The primary lesson of the Parable of the Wheat and Tares is relatively easy to see. However, an interesting detail appears in it that is easily overlooked.
Members, co-workers, and subscribers can all be tallied, yet who save God can track the increase of faith or the building of character of members of a church?
God's true church cannot be found without revelation nor can one join the organization; God calls and places each member in its appropriate place in the Body.
John Ritenbaugh reiterates that God alone chooses the servants through whom He works His will. Sometimes the rationale God uses for selecting His vessels defies worldly wisdom. The major reason for the horrendous split of the greater church of God was the . . .
Like the four groups of seeds exposed to various qualities of soil, many have heard the true gospel, but few have remained faithful after the onslaught of hardship.
Jesus Christ warns us to hold fast to true doctrine. Secular historians help us discover the identity of the small flock repeatedly rescued from apostasy.
We should not expect brethren to be perfect; we all sin. God has not given His People the prerogative to judge another member as a tare.
Richard Ritenbaugh observes that the self-indulgent, immoral culture of Corinth parallels today's America and the current fractured state of the church. Paul, before he gives the Corinthians a corrective message on factions and party spirit, reminds them t. . .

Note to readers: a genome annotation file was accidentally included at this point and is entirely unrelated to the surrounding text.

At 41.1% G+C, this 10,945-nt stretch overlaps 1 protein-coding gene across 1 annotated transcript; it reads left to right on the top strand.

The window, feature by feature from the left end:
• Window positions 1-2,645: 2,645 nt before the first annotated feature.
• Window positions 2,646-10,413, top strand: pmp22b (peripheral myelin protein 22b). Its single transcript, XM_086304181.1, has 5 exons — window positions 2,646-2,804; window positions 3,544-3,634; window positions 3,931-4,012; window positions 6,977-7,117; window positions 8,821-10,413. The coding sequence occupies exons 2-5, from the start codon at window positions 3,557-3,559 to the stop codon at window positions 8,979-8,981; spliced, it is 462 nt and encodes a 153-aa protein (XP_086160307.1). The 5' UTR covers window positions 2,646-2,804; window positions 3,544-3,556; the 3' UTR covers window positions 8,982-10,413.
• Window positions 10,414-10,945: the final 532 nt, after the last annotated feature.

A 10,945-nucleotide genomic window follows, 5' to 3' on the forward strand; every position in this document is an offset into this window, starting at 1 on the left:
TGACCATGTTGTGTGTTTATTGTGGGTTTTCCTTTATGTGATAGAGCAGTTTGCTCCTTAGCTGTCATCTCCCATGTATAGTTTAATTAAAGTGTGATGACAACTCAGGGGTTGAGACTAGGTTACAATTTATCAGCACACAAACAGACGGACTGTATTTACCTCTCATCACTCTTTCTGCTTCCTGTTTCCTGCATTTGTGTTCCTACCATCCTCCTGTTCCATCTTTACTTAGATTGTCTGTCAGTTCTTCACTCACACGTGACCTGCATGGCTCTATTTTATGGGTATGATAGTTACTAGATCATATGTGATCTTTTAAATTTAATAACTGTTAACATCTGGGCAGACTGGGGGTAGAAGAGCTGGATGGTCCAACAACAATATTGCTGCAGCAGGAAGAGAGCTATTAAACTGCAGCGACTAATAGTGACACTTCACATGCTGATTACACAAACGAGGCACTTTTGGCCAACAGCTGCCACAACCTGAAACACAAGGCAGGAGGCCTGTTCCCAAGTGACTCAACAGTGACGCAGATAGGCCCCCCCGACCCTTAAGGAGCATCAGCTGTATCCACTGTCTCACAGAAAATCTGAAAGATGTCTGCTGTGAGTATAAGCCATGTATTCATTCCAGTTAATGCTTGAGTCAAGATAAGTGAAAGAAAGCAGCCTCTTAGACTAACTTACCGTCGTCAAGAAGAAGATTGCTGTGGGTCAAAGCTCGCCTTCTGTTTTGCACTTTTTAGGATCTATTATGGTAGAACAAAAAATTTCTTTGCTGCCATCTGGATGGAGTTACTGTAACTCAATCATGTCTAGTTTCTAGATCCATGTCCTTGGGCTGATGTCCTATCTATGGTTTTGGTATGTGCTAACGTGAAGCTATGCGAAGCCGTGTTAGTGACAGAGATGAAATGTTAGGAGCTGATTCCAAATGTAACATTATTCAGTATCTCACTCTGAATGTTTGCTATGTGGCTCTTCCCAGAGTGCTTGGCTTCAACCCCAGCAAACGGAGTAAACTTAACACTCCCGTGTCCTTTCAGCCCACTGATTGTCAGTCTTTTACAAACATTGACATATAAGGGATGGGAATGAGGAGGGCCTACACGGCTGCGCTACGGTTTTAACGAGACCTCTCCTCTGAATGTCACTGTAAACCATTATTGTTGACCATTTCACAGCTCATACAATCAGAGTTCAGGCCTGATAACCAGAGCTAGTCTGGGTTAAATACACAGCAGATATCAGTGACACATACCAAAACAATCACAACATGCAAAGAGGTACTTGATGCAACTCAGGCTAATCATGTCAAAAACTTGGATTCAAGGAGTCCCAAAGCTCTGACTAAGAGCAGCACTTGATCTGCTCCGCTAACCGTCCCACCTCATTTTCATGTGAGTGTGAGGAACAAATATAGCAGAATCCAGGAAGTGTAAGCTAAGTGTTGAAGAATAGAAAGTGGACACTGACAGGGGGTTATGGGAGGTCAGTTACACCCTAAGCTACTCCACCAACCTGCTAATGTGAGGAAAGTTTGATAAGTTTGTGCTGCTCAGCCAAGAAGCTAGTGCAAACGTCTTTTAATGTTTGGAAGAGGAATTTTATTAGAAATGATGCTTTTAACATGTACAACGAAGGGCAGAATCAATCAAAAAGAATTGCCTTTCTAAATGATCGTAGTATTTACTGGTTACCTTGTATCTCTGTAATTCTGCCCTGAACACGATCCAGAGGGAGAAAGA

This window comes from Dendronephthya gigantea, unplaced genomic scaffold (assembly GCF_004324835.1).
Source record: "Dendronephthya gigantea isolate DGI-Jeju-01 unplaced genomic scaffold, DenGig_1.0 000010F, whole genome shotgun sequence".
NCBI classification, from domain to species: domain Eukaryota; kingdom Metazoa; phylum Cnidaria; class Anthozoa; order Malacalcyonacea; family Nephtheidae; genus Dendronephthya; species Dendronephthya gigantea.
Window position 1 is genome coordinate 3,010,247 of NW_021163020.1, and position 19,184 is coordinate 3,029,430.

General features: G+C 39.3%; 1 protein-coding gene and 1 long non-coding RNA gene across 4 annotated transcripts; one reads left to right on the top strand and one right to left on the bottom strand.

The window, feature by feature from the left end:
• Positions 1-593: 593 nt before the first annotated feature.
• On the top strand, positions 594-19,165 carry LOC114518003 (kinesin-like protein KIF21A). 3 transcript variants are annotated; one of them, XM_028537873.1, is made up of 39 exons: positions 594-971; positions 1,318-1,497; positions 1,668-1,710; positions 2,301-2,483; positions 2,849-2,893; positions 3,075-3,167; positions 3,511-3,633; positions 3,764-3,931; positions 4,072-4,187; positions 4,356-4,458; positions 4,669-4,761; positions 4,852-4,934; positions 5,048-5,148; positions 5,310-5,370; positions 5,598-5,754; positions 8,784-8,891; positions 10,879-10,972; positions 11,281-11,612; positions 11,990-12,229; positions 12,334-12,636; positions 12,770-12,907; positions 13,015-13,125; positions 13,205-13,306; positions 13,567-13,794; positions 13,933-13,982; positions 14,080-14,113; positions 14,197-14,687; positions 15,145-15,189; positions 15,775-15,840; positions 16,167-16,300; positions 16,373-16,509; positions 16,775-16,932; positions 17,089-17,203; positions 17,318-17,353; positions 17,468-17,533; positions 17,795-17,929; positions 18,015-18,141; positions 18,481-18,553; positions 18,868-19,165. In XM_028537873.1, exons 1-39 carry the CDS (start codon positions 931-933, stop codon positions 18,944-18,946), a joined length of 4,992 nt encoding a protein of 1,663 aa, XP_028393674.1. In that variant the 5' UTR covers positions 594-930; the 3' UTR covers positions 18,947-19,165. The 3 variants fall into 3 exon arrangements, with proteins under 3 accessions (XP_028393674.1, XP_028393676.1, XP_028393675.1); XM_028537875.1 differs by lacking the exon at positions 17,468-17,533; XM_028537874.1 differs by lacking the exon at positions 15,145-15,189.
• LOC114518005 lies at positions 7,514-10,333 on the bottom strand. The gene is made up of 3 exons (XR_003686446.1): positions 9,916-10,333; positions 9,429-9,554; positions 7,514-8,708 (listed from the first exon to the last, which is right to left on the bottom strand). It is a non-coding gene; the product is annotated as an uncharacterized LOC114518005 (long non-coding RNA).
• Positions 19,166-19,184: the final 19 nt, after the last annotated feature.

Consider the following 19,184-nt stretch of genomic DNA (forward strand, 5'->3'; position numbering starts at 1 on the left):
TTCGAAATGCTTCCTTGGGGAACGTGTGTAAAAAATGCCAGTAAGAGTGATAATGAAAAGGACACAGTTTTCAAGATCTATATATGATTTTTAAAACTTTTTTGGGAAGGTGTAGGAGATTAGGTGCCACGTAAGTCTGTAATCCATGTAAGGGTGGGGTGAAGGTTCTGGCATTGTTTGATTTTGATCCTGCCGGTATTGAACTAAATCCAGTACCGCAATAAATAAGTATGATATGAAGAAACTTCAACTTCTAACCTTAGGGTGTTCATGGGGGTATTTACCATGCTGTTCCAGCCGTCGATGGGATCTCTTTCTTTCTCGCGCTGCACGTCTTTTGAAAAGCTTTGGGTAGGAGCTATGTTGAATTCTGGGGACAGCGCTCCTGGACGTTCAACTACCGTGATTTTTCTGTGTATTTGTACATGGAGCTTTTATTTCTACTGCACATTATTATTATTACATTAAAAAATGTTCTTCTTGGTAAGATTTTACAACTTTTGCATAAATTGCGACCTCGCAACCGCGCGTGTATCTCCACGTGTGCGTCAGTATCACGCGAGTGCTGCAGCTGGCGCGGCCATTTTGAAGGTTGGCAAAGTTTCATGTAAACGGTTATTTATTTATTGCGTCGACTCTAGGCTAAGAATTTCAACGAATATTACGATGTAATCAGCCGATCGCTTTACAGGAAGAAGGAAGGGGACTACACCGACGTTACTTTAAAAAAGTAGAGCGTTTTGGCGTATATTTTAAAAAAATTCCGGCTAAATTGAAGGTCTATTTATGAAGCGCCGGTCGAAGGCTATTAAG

Mark Schindler, reiterating that we have been created in the image of God, and that those called by God are to have the His mind, reminds us that the seed-bearing herbs and trees indicate that God desires a continual process of regeneration and productivit. . .
Martin Collins contrasts the corrupt, perverse judgment meted out in human courts with the equitable, patient, and forbearing judgment of God Almighty. God's judgment on His called out ones has already begun (I Peter 4:17) and comes in incremental stages, . . .
Martin Collins teaches that called-out saints, we are no longer strangers, but are granted the privilege to be citizens of the kingdom of God. As current ambassadors of God's Kingdom, we have the responsibility to adhere to God's standard. As citizens of G. . .
To guard against the world, we must be careful not to fall into idolatry, based upon limiting God to tangible objects or those things which occupy our thoughts.
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